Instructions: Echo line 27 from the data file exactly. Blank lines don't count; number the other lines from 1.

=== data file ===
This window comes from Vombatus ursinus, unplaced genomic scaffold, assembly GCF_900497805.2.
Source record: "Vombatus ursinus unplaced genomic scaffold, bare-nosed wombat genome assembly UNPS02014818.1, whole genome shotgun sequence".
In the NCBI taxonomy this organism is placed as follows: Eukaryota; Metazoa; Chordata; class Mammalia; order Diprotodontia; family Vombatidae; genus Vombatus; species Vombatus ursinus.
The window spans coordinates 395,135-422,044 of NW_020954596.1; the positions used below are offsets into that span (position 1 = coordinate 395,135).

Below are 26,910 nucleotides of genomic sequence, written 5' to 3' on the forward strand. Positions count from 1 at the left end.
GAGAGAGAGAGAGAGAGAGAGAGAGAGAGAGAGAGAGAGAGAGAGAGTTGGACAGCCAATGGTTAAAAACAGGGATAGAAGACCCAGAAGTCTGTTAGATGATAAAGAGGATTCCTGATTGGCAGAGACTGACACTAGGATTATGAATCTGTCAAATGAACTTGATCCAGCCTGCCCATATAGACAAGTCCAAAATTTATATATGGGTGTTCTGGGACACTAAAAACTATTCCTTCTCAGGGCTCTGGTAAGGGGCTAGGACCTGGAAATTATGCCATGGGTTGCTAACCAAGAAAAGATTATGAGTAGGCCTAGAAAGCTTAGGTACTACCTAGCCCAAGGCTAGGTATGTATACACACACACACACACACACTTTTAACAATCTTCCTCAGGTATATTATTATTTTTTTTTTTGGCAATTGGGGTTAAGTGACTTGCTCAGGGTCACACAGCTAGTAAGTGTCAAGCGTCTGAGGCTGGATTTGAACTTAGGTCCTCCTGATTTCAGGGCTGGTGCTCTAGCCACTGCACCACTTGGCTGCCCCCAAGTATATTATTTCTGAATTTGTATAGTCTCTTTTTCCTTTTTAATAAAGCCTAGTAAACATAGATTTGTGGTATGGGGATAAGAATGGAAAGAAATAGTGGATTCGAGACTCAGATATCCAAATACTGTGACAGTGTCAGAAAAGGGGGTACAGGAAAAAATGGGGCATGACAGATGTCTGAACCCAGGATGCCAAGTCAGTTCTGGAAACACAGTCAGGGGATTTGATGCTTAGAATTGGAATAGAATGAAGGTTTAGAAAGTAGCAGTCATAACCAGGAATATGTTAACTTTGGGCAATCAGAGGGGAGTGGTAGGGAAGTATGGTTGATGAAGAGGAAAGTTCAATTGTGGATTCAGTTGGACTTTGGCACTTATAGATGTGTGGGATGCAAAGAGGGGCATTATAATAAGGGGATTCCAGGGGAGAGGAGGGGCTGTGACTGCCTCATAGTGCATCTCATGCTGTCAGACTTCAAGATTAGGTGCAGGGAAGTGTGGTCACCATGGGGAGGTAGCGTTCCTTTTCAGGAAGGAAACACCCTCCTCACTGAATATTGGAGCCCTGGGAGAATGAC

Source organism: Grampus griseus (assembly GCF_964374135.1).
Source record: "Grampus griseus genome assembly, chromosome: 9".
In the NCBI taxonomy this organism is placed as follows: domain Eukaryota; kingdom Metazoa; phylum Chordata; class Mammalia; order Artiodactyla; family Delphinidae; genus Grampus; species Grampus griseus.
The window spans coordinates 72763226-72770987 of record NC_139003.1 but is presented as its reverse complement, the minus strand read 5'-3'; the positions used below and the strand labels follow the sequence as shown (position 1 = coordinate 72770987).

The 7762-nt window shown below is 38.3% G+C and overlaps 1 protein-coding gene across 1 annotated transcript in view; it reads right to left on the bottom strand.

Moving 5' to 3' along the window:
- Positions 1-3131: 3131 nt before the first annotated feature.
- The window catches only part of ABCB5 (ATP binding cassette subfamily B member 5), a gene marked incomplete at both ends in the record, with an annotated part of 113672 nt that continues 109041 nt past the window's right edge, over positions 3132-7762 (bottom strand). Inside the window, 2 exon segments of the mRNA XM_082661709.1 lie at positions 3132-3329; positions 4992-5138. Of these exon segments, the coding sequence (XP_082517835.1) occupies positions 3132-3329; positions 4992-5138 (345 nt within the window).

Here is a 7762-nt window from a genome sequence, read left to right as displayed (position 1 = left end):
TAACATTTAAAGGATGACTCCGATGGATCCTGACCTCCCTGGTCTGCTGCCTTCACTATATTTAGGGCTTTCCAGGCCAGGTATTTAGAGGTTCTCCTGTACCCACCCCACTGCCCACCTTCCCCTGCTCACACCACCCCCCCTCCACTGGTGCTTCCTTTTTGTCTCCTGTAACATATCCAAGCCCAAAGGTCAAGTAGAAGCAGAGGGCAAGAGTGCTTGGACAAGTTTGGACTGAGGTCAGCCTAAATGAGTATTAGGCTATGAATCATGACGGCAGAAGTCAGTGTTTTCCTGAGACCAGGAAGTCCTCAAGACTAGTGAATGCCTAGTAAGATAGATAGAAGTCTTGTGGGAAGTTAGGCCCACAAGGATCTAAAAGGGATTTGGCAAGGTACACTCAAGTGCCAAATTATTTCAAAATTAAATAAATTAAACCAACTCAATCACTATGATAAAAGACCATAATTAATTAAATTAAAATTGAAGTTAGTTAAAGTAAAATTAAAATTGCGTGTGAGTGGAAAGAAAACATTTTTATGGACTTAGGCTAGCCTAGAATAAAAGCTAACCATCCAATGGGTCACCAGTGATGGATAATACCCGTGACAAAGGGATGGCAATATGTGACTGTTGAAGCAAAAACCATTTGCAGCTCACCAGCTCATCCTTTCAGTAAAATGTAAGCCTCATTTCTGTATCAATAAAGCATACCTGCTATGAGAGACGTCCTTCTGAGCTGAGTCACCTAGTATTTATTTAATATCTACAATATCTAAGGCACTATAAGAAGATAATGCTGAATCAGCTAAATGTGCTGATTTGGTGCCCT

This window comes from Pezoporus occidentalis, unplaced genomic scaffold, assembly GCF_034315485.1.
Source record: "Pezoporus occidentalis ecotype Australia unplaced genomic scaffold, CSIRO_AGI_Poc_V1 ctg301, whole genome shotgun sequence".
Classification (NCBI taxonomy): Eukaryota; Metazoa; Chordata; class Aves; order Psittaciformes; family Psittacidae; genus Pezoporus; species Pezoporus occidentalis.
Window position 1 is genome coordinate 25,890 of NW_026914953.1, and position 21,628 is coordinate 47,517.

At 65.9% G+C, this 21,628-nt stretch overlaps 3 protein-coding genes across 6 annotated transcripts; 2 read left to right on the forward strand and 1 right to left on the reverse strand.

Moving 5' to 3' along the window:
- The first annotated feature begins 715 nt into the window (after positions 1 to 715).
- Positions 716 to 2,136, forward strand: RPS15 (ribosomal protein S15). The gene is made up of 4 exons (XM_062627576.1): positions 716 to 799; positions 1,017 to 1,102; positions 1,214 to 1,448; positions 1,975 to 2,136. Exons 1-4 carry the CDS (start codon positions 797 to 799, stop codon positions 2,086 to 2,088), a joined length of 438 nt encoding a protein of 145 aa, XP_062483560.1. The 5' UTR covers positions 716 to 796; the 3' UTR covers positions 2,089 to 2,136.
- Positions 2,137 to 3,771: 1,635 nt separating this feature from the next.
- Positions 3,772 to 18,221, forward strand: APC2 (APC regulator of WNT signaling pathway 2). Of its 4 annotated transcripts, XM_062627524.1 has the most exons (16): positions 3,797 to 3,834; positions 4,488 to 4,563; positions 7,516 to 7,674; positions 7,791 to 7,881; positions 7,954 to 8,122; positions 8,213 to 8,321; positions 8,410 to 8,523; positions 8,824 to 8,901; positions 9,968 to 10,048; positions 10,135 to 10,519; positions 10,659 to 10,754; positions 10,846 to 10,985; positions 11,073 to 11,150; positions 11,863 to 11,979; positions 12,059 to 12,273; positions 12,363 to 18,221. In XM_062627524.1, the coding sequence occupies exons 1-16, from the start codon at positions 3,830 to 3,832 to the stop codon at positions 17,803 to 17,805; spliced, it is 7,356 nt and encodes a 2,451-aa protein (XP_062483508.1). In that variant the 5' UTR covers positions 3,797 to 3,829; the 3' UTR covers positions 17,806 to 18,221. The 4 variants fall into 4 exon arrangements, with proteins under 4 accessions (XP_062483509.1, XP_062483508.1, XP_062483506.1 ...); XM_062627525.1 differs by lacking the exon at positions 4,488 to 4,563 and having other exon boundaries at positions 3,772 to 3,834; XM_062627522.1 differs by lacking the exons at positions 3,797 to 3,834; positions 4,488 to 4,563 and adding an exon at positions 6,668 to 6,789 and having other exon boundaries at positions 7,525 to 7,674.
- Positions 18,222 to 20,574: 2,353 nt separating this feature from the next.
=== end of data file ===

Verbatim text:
- Positions 18,222 to 20,574: 2,353 nt separating this feature from the next.